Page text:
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I'm using Spring's form tag library in a Spring MVC application that I am developing. The company I am working for has implemented some company-wide policies based on the definition of custom attributes for certain tags. For instance, by default (though the inclusion of a standard javascript file) all tags have their values automatically converted to upper case. In order to disable this one would define their tag with a custom attribute in the following way:

<input type="text" uppercase="false" />

The problem is that the addition of these custom attributes to a spring:form tag causes an error at runtime. I've pasted the error below.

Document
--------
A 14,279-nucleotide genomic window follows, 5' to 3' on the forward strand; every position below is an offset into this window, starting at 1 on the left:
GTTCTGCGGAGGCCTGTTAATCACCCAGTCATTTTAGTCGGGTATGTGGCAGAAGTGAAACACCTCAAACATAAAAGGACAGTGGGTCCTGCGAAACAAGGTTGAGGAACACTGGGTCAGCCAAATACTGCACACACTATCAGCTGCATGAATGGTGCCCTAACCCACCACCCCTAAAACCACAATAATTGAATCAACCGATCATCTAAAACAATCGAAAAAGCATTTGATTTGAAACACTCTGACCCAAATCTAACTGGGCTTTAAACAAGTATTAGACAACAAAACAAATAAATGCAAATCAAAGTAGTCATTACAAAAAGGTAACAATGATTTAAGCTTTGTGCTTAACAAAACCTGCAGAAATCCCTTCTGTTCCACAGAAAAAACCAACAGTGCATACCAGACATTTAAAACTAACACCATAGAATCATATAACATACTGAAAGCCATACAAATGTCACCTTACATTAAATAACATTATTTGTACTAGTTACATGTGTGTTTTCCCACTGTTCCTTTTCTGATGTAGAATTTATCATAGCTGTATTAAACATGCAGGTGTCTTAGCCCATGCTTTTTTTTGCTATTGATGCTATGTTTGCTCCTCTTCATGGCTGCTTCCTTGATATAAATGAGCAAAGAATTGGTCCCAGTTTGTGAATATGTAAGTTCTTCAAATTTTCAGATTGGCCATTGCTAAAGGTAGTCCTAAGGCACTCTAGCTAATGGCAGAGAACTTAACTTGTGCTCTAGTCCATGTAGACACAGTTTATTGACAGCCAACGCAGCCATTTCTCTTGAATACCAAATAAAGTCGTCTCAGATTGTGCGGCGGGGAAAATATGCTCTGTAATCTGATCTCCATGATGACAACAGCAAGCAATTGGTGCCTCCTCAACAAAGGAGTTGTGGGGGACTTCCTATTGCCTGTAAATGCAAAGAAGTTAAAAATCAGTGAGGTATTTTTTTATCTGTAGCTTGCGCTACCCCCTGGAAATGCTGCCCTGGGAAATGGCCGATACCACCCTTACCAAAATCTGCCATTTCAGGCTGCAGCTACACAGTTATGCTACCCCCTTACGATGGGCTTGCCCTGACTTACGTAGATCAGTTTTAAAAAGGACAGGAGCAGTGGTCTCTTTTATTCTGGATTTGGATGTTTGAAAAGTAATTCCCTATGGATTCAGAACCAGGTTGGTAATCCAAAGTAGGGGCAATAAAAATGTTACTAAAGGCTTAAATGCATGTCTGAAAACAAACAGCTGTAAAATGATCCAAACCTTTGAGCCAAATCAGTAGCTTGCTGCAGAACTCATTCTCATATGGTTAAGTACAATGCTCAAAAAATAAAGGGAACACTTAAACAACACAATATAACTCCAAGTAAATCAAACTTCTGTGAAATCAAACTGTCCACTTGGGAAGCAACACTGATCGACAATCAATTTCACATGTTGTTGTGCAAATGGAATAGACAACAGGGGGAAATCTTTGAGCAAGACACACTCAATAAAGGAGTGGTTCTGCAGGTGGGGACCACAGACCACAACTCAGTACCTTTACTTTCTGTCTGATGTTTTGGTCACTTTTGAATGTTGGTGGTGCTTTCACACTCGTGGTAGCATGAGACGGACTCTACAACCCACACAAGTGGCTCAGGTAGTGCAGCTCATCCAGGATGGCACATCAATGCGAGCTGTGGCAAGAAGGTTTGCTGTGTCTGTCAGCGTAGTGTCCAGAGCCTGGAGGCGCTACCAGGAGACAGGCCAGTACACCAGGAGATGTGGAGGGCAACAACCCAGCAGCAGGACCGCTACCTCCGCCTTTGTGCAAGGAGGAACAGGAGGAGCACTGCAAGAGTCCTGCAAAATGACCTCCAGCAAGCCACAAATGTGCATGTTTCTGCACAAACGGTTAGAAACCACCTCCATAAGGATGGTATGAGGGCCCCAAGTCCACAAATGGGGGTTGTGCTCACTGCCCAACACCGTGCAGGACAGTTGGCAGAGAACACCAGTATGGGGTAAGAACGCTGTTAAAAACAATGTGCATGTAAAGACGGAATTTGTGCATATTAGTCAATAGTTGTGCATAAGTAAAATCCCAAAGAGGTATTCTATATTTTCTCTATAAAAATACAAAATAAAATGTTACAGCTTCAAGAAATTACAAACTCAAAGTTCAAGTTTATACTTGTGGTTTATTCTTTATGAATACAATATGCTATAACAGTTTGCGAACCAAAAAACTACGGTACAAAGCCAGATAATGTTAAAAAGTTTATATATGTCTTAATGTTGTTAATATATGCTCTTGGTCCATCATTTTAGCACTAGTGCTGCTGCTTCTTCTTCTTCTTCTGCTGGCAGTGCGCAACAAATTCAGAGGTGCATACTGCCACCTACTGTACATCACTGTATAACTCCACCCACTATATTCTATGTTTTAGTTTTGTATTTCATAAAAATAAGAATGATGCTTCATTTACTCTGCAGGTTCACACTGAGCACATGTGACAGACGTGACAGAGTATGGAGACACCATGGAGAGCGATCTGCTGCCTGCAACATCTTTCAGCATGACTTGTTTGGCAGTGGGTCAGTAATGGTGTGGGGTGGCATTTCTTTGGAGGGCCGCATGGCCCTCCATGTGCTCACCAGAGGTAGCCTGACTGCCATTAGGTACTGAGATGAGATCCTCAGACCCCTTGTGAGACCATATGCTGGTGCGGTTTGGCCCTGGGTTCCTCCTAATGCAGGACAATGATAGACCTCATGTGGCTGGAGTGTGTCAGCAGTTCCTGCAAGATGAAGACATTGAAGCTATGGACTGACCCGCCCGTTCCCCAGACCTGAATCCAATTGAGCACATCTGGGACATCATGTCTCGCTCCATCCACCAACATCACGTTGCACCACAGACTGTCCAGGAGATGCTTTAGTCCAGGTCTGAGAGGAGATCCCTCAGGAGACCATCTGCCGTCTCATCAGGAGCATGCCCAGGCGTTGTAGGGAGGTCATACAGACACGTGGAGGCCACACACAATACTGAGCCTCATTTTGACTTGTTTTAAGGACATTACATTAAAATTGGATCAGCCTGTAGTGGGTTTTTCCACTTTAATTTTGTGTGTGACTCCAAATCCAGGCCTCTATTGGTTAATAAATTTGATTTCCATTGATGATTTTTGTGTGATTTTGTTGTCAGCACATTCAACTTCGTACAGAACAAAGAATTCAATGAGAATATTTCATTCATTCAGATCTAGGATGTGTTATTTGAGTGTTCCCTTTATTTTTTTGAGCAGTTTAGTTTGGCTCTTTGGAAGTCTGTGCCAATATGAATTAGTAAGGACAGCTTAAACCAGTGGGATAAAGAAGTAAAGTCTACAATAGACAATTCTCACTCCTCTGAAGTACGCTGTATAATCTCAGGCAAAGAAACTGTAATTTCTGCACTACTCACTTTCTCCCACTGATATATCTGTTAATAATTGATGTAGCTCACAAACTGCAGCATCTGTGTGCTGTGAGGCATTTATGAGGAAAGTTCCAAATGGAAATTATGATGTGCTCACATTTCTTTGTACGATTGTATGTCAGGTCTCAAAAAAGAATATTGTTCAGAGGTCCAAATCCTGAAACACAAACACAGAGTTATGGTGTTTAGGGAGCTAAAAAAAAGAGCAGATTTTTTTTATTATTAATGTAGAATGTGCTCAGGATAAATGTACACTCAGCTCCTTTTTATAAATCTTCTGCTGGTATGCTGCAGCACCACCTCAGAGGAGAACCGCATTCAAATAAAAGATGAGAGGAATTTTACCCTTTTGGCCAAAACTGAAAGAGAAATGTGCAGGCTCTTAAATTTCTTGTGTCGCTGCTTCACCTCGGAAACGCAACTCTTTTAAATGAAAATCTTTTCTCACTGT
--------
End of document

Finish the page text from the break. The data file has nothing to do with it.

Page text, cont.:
org.apache.jasper.JasperException: /WEB-INF/jsp/reportCriteria.jsp(45,5) Attribute uppercase invalid for tag input according to TLD

My question is: is there any way to extend the TLD to allow for these attributes, or is there any other way add these custom attributes to these spring:form tags?

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2 Answers 2

up vote 0 down vote accepted

It's implemented in Spring 3.0 (SPR-5931).

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Ok, 2 years later... here we go!

HOW TO CREATE OUR OWN TAG EXTENDING CLASSIC ONE WITH NEW ATTRIBUTES IN SPRING MVC 3


1. Create your own taglib.tld

You need to create your own TLD file. There you are going to add the new attribute you are going to use. The best option is copy/paste spring-form.tld. You can find it in spring-mvc package (org.springframework.web.servlet-.jar).Search in META-INF folder.